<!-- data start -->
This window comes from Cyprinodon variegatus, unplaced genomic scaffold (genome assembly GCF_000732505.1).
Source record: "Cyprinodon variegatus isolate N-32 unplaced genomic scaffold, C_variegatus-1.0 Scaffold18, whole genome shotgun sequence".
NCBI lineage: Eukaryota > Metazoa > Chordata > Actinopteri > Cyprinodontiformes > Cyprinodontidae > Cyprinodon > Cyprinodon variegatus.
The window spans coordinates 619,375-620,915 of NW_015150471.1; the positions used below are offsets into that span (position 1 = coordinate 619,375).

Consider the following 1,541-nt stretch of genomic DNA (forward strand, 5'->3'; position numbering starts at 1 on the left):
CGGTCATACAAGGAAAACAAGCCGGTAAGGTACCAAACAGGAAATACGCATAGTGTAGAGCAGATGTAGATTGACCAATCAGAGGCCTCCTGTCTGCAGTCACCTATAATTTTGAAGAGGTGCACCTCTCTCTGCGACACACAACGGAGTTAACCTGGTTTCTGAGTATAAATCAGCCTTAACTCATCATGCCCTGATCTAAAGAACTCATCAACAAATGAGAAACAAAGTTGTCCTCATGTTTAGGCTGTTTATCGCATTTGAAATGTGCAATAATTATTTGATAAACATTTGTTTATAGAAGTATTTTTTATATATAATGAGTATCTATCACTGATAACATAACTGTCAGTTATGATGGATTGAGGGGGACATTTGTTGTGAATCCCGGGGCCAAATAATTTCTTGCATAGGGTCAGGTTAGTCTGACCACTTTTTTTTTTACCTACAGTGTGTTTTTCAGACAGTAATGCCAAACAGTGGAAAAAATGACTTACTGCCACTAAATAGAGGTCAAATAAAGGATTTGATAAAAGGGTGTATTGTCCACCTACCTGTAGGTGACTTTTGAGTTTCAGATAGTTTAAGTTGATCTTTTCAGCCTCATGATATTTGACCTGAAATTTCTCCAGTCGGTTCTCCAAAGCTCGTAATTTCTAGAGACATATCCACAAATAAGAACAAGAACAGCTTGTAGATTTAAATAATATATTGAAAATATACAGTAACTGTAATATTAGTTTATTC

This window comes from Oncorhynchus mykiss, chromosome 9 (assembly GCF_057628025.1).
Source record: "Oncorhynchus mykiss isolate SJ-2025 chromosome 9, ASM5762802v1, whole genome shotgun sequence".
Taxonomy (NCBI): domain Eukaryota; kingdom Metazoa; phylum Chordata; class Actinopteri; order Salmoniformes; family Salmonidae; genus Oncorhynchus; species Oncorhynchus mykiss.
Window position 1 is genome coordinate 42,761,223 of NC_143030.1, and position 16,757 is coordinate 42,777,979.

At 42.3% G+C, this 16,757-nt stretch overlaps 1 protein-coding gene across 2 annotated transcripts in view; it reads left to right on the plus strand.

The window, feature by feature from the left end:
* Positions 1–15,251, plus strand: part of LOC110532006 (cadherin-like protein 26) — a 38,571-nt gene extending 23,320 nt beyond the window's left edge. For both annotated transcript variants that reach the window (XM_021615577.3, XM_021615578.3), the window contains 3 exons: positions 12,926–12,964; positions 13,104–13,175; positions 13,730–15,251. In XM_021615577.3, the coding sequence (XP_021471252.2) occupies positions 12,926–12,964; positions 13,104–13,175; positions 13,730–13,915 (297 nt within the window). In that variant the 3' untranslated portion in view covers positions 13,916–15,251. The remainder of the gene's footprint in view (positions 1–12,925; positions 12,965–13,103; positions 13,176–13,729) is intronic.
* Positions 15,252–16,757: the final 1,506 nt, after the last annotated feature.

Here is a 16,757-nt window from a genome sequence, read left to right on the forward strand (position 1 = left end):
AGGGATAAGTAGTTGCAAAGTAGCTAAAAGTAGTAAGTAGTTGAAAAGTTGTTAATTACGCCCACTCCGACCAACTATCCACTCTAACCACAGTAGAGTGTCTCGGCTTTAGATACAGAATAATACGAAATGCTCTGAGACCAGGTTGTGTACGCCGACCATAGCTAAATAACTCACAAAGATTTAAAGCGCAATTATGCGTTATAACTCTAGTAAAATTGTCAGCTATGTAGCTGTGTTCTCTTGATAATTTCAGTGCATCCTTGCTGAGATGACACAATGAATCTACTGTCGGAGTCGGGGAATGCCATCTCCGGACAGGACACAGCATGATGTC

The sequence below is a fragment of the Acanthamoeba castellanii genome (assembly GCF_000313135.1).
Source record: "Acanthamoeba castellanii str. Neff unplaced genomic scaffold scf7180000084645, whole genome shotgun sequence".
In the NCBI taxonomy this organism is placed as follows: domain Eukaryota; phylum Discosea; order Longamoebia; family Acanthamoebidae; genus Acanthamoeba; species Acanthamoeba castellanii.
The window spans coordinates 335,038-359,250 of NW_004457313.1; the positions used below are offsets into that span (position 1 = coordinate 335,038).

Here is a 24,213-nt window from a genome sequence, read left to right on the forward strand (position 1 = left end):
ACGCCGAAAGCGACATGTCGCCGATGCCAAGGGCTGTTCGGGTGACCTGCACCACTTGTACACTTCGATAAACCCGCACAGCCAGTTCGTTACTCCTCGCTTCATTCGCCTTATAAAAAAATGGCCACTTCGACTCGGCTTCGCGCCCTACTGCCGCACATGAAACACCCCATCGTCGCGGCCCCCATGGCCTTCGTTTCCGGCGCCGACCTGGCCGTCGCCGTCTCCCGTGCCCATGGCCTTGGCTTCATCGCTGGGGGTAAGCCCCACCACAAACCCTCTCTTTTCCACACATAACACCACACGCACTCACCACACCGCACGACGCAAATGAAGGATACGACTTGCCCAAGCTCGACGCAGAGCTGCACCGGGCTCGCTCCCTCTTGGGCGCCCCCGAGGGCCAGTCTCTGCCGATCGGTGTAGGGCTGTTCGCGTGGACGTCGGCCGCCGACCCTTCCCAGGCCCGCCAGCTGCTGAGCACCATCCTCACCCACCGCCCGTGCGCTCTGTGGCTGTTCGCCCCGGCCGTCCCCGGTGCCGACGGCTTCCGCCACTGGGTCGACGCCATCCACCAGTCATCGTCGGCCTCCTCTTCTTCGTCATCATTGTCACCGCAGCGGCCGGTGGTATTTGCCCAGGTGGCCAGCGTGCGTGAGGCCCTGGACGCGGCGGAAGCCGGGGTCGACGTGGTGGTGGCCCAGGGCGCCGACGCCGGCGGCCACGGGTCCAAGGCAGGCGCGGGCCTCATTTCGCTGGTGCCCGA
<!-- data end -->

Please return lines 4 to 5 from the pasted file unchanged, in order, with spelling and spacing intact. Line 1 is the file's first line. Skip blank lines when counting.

The window spans coordinates 619,375-620,915 of NW_015150471.1; the positions used below are offsets into that span (position 1 = coordinate 619,375).

Consider the following 1,541-nt stretch of genomic DNA (forward strand, 5'->3'; position numbering starts at 1 on the left):